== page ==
There was no drama at East Lake, not with Woods hitting on all cylinders to wrap up another phenomenal year. Along with seven victories, his adjusted scoring average of 67.79 matches the PGA Tour record he set in 2000.

He has played his last five tournaments in 75-under par, and his victory at East Lake pushed his season earnings to $10,876,052. That's just $29,114 short of the tour record set by Vijay Singh in 2004, when he played 29 times. Woods played 16 events this year.

His primary objective is winning majors, and he already has 13 of those. The World Golf Championships were created in 1999, and he has won 14 of 25. The latest invention is the FedEx Cup, which changed nothing but Woods' bank account.

"It just makes it harder for the rest of us," Johnson said. "Why give him another thing to try to achieve. He's a very driven man. When you add another element to that drive, what are you going to do?"

Woods won for the 61st time in his career, at 31 making him the youngest player to reach that mark. That leaves him one victory shy of Arnold Palmer's 62 career victories.

Woods has never lost any tournament as a pro when leading by more than one shot going into the final round. The only historical hope for anyone Sunday was that Woods twice failed to win with a share of the 54-hole lead, both times at East Lake.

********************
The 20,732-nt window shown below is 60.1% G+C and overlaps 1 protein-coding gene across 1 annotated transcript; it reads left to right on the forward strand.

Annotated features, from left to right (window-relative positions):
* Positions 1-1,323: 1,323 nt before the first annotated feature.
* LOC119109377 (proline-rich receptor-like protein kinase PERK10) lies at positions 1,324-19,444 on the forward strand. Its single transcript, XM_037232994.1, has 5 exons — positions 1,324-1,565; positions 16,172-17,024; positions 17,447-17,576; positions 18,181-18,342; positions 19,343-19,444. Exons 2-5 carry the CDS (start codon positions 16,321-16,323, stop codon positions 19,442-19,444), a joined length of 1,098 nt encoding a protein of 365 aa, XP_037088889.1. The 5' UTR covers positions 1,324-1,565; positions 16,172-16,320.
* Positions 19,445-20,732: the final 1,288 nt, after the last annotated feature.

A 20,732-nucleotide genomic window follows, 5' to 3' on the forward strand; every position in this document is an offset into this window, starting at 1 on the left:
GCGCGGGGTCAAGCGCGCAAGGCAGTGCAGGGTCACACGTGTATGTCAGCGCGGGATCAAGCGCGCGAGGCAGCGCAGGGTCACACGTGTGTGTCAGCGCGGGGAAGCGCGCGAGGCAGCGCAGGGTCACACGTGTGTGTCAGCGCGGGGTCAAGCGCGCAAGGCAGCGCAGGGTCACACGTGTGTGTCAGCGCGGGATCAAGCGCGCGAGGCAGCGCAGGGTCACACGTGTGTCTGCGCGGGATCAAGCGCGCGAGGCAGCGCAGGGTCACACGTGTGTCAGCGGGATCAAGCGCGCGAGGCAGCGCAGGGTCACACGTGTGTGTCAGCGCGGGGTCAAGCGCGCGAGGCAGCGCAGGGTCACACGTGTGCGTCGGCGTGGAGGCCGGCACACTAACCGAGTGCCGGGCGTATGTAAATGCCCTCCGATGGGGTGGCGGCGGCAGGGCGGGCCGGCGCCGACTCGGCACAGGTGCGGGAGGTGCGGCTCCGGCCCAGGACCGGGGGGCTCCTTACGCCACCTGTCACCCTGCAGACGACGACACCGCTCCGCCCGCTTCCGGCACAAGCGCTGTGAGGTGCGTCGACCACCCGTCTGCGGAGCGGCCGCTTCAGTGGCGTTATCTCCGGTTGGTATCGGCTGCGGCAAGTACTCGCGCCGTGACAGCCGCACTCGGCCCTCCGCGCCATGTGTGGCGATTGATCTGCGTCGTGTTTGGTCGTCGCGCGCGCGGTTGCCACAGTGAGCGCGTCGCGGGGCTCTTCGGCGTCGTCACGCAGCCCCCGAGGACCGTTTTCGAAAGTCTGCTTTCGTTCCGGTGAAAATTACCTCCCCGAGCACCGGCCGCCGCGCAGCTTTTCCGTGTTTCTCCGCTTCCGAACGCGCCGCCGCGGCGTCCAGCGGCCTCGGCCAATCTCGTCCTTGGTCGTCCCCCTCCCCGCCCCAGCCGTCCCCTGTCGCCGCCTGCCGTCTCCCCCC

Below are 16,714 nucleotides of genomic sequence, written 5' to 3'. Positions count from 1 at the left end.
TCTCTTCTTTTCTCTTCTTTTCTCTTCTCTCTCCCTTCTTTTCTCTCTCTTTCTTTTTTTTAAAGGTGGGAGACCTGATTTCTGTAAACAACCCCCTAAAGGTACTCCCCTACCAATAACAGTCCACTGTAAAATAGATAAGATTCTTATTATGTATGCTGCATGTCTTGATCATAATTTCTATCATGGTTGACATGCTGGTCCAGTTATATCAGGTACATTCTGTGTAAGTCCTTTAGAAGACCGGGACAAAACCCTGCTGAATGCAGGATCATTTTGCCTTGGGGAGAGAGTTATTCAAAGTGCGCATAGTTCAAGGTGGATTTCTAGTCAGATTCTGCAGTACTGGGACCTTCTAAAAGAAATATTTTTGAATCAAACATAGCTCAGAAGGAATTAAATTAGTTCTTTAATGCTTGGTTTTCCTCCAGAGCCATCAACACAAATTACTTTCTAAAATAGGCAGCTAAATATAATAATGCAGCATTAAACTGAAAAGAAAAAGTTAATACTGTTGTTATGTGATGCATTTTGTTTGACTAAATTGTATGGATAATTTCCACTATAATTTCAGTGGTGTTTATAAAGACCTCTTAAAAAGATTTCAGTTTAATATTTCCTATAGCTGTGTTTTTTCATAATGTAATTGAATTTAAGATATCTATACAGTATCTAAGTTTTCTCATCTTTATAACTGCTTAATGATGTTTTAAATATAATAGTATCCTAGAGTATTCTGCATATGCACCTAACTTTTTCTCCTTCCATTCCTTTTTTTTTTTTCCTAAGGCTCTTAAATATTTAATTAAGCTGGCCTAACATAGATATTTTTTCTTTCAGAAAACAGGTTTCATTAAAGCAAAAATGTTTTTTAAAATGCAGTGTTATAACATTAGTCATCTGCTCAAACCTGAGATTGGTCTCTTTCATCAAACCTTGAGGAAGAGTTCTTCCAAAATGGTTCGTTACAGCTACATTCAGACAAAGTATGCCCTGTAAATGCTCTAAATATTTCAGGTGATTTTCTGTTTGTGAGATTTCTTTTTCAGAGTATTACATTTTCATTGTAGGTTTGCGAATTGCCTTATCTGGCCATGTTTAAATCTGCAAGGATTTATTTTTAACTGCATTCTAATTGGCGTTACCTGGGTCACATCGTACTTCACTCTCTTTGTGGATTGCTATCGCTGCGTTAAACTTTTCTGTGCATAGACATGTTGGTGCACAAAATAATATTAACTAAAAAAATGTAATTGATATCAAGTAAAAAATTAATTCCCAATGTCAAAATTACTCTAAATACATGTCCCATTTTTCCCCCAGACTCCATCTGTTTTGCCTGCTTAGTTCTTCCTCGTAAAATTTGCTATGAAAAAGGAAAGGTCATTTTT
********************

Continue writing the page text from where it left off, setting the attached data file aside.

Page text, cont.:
But that hope didn't last long.

Calcavecchia birdied the first hole to get within two shots, and while that was as close as anyone got to him all day, Woods looked shaky at the start. After a bogey on the second hole, Woods' approach to No. 3 went over the green and into a bed of pine straw. He hit a flop shot to 8 feet, and the par putt caught just enough of the edge to drop into the cup.

"That was a big putt," Woods said. "I didn't want to lose two shots back-to-back and give the guys ahead of me all the momentum."

The pivotal shot, if there was one, came on the par-3 sixth hole. The tee was all the way back, a 200-yard carry over the lake, and Woods hit his tee shot to 3 feet for birdie. He slapped hands with caddie Steve Williams walking off the tee, and the rest became a formality with a few peculiar twists.

Johnson, who flirted with a 59 on Saturday to get back in the mix, made three straight birdies and was standing over a 30-foot birdie putt on the ninth that would have pulled him within three shots of the lead. But he was interrupted by the thud of a ball landing on the front of the green -- Woods' second shot out of the left rough from 286 yards away.

Johnson ran his putt 4 feet by the hole and three-putted for bogey, and Woods got up-and-down for birdie to stretch his lead to six.

The only drama remaining was how low Woods could go, a record that likely will never be broken at East Lake given the unusual circumstances. The greens were nearly died a few weeks ago from record heat and a drought, and while the tour staff did an admirable job getting them playable for the Tour Championship, they were soft and slow, and the pins were kept away from the barren spots around the edges. It was target practice from the opening shot, reflected it in the record scoring.

And the winner.